So they gave us a bit of money, we went away and then they gave us a bit more money; we went away and came back with "Ordinary World," and they were like, "Okay, great, we've got ourselves a hit." It was the first time we'd had that interaction with a label. And then "Come Undone" was written, but I had nothing to do with that one. I was in Los Angeles at the time Nick, Simon (LeBon) and Warren (Cuccurillo) came up with that little baby. That song, added to "Ordinary World," made that album a big success.
Is there any difference in how you approach Duran Duran projects today as opposed to the previous records?
I think what I've learned to do in the last eight or nine years is to show up with a four-stringed instrument and that's it. There are a lot of toys around. Keyboard players have lots of them. Guitar players have lots of them. I just want to keep my whole trip really lean. On the first sessions for Astronaut, when everyone else was plugging in trainloads of gadgetry, I just came with four strings and that was my religion. It felt really good. It felt soulful. And it was enough that I was back and playing with these guys. With my playing, style has been important. Style is that thing that sits between instinct and technique. If you don't consciously go after technique—which I never have, I've never learned scales—then instinct will turn into style, given time. My style has very much been formed as a result of the people I've played with, Roger and Andy and Nick, and finding a way to communicate amongst what they're bringing to the table. So you have the guitar player and drummer leave, with whom you forged your style, and your style is suddenly out at sea, you know what I'm saying? So you have to adapt. My point being, coming back to these guys, it was like, my style was, "Oh, my god, I'm home!" And that's why I don't need any tricks. I have a few toys that I take with me, but I don't need them. There are a couple of songs where I use delays and whatnot, but to really get my mojo working I don't need any toys, and I pride myself on that. I think it's almost necessary.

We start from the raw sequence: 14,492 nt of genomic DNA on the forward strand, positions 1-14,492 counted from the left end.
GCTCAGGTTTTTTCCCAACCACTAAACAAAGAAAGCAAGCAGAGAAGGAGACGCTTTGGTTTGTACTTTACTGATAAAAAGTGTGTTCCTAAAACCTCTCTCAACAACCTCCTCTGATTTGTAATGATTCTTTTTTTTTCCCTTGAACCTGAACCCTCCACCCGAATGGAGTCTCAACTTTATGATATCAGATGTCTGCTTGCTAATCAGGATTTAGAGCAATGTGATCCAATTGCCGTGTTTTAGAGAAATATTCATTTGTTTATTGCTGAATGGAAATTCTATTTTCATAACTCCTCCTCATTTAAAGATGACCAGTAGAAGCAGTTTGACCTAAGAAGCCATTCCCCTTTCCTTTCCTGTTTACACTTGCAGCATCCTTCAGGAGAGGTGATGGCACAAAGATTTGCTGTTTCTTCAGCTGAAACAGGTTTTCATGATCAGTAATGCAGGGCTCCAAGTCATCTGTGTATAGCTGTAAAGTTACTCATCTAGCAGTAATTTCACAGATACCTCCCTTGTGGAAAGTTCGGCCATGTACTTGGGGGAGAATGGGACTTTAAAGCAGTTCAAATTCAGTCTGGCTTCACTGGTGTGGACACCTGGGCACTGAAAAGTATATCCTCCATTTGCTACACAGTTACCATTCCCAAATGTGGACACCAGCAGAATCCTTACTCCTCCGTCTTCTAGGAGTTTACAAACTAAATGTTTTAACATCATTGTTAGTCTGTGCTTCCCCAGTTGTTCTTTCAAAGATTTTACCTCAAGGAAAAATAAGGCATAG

But everybody's different and everybody has to find a way to express themselves. My reference points are, for the most part, played on a four-string instrument without any effects, whether it's Bernard Edwards or James Jamerson, Paul McCartney, whoever.
On tour, are you doing mostly singles or some of the more obscure, deep-cut album material, too?
I have to say the most magical day was the day we started rehearsing for [our first reunion] tour, and it wasn't from playing the hits. I mean, I played "The Reflex" even when I was in my own band. It was digging into the catalog—songs like "New Religion," "(Waiting for the) Night Boat," songs I hadn't played in twenty years—that was extraordinary. You felt like you were untapping all this feeling, just by playing the songs, you know? People talk about muscle memory and how you can store experiences in your muscles, and we're almost in tears, because our fingers are finding positions they haven't found in twenty years. It was just extraordinary, a really beautiful thing.